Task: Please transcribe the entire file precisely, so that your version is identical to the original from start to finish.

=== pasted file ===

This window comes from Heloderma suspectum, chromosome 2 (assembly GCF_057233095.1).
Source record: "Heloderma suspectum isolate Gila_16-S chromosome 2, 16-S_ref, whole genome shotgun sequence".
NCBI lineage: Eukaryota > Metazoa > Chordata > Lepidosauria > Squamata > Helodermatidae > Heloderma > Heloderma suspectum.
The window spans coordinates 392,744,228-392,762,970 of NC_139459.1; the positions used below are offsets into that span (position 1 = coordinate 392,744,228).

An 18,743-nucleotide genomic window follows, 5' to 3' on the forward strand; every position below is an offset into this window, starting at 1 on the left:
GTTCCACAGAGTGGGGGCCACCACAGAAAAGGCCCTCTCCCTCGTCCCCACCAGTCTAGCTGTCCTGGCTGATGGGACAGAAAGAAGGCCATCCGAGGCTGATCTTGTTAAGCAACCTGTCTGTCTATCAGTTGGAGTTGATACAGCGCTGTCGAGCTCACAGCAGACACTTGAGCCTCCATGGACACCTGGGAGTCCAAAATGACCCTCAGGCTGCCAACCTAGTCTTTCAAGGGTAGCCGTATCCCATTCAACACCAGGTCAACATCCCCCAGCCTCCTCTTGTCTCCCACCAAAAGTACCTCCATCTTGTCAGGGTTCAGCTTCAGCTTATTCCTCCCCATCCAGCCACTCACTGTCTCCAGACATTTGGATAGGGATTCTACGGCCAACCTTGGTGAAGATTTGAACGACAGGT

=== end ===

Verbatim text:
This window comes from Heloderma suspectum, chromosome 2 (assembly GCF_057233095.1).
Source record: "Heloderma suspectum isolate Gila_16-S chromosome 2, 16-S_ref, whole genome shotgun sequence".
NCBI lineage: Eukaryota > Metazoa > Chordata > Lepidosauria > Squamata > Helodermatidae > Heloderma > Heloderma suspectum.
The window spans coordinates 392,744,228-392,762,970 of NC_139459.1; the positions used below are offsets into that span (position 1 = coordinate 392,744,228).

An 18,743-nucleotide genomic window follows, 5' to 3' on the forward strand; every position below is an offset into this window, starting at 1 on the left:
GTTCCACAGAGTGGGGGCCACCACAGAAAAGGCCCTCTCCCTCGTCCCCACCAGTCTAGCTGTCCTGGCTGATGGGACAGAAAGAAGGCCATCCGAGGCTGATCTTGTTAAGCAACCTGTCTGTCTATCAGTTGGAGTTGATACAGCGCTGTCGAGCTCACAGCAGACACTTGAGCCTCCATGGACACCTGGGAGTCCAAAATGACCCTCAGGCTGCCAACCTAGTCTTTCAAGGGTAGCCGTATCCCATTCAACACCAGGTCAACATCCCCCAGCCTCCTCTTGTCTCCCACCAAAAGTACCTCCATCTTGTCAGGGTTCAGCTTCAGCTTATTCCTCCCCATCCAGCCACTCACTGTCTCCAGACATTTGGATAGGGATTCTACGGCCAACCTTGGTGAAGATTTGAACGACAGGT